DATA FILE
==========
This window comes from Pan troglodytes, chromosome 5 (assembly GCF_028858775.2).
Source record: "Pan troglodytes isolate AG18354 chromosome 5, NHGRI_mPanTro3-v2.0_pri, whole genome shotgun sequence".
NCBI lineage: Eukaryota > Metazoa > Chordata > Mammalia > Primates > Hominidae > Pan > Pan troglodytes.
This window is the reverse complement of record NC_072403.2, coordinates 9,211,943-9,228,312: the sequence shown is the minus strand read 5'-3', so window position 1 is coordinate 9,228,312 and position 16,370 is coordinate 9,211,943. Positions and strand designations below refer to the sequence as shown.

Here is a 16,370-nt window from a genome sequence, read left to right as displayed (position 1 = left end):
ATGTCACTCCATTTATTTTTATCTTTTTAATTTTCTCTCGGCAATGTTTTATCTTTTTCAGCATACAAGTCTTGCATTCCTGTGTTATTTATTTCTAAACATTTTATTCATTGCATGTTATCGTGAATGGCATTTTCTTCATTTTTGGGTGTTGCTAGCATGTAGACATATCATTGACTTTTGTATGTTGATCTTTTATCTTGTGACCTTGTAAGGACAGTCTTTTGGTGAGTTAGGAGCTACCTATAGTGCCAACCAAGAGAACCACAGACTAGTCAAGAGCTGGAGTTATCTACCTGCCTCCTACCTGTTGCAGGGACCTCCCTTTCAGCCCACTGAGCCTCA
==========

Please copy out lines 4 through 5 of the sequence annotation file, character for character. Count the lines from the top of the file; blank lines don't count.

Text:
This window is the reverse complement of record NC_072403.2, coordinates 9,211,943-9,228,312: the sequence shown is the minus strand read 5'-3', so window position 1 is coordinate 9,228,312 and position 16,370 is coordinate 9,211,943. Positions and strand designations below refer to the sequence as shown.

Here is a 16,370-nt window from a genome sequence, read left to right as displayed (position 1 = left end):